Now imagine the world that might have been. In this alternate world, Microsoft didn't buy Nokia and get distracted by hardware and corporate farting around, and worked hard to get Windows out amongst the volume handset makers; A clear focus on Continuum working properly as a desktop/laptop replacement but also support for those who do need a separate full fat PC; Rock solid security for the phone OS, apps and data (including mail); Full corporate integration; A promise (that they stick to) of continuing support for the life of Windows phone devices. They could still do this now because Android security and support is so outstandingly poor, MS have the money, but they simply don't understand the world from their customer's perspectives.

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Re: Pity

You know Classic Shell has saved my sanity for so many years on so many Windows versions. People don't appreciate it enough. Without Classic Shell, Windows will be far more miserable than it is already is (forced bloated updates, unusable UI, dumbed down uncontrollable everything, updates wreaking havoc with your stable setup and junk processes eating your memory doing nothing important).

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No worries!

Upgraded my Lumia 1520 a couple months back with no hassles- parallel imported too :) And yeah I agree with L05ER, eff Microsoft for basically killing off an awesome mobile os...grrrrrr.

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Re: No worries!

Question for you. My Lumia 735 is still on 8. How different (read worse) is 10? And is it worth the upgrade - which I've been ignoring for the last year?

I'd read that they'd changed bits of the nice simple UI, which is why I've not upgraded. And I've not checked into whether it's possible to downgrade again, if I don't like it. Something you can't do with Apple for example.

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Re: No worries!

I upgraded my Lumia 735 to 10 a few months ago - rather apprehensively, it must be said. However, I was very pleasantly surprised. Generally the phone feels snappier, things work just fine and I've been delighted with the result as it feels like my phone has a new lease of life and should keep me going for a good while yet. There's a few things to adapt to such as the Maps app rather than the Here Drive/Here Maps/Here Transit threesome, but it's all pretty painless. YMMV tho'.

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Happy

Re: No worries!

Thanks for the info. I'm more worried about complications in the UI - as ease of use as a phone is what I love about Windows Phone - and why I'm sad it's failed to take off.

If all I'm going to lose out on is a threesome, then it's not too bad...

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You know, ...

...there's a point, after a company has made big enough blunders often enough, that any new product they make is automatically considered shit by the public, regardless of its merits.

Add to that the way App developers have been treated in the past by MS, and that their most common answer when someone suggests to them to develop for MS products usually starts with "Hell will freeze over..."

Dear Microsoft: "You'll reap what you've sown."

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Anonymous Coward

Re: You know, ...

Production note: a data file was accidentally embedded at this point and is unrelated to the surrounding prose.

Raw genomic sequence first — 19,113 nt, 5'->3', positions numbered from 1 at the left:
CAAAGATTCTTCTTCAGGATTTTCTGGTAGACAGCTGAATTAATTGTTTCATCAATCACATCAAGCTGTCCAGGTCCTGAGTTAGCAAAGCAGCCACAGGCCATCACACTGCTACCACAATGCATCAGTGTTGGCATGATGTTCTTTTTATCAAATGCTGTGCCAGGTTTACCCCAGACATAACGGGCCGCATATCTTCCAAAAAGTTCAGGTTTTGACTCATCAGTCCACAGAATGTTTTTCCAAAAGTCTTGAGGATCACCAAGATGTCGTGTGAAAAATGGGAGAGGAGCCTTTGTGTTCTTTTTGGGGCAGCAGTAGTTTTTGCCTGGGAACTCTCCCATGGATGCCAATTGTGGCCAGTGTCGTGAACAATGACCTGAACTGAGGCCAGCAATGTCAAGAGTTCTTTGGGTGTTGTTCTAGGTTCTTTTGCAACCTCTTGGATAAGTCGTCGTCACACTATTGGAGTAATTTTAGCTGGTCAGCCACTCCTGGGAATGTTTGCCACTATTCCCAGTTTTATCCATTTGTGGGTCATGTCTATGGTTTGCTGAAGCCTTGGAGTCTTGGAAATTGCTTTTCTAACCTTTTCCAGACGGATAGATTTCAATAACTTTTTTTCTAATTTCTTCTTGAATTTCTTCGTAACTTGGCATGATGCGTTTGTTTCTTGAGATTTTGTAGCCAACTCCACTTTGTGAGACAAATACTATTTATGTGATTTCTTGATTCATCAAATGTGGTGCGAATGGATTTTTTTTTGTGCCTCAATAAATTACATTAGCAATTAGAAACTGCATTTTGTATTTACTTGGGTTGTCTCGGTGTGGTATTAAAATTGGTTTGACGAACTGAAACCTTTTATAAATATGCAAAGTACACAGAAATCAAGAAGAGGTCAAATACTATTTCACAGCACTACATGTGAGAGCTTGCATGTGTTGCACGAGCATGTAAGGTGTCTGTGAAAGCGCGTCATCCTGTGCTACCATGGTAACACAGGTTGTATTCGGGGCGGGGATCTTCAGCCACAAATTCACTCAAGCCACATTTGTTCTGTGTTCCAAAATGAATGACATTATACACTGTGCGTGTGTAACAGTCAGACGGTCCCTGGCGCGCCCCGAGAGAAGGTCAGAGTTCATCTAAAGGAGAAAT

Microsoft is a tainted brand. Skype's revamp was a reaction to Snapchat, and Microsoft 365 was a reaction to Google Docs. Silverlight was a reaction to Adobe Flash.

Microsoft has always been reactionary. And its reaction has never been good.

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Anonymous Coward

I could take the p*ss but to be fair even though those two users are going to be upset android is much worse with regards to security and updates.

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I could take the p*ss but to be fair even though those two users are going to be upset android is cellular providers who decide they know better than you what you want on your phone are much worse with regards to security and updates - regardless of what phone OS it is."

FTFY.

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Could've been something...

Shame!

I bought a Lumia 800 back when they first released, tired of iPhone and Android and wanting something different. I remember it was the first to have a proper turn by turn satnav (nokia maps), google drive followed pretty closely. I have to say i loved the simplicity of it. Clean, fast and just worked well as a communication device.

Since then i've swapped between iPhone, Android and Windows a few times, I'm tired of iphone, it feels like a kids bikes with too many tassels, bells and whistles bolted on as an after thought. Not to mention the speaker and bluetooth is rubbish, and thumbprint scanner is useless in my line of work.

As for the android, I'm tired of google nagging me to review and share photos of every building I enter. The news feed is nice, and there's a million pointless apps for it, but every update I find my privacy settings are all set to wide open. No i don't want the photos of my kids on the McDonalds playground posted in this review. Fk off.

I like my windows 10 phone. It actually works well as a phone, doesn't nag me, doesn't burn up the battery when it's supposedly idle, generally does what it's told and the UI is consistent and simple.

Or maybe i'm just getting old.

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Re: Could've been something...

"I like my windows 10 phone. It actually works well as a phone, doesn't nag me, doesn't burn up the battery when it's supposedly idle, generally does what it's told and the UI is consistent and simple."

So, pretty much the same as every Android phone then.

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Anonymous Coward

Re: Could've been something...

"speaker and bluetooth is rubbish"

ok. You could buy a bigger iphone with better speaker.

"I'm tired of google nagging me to review and share photos of every building I enter"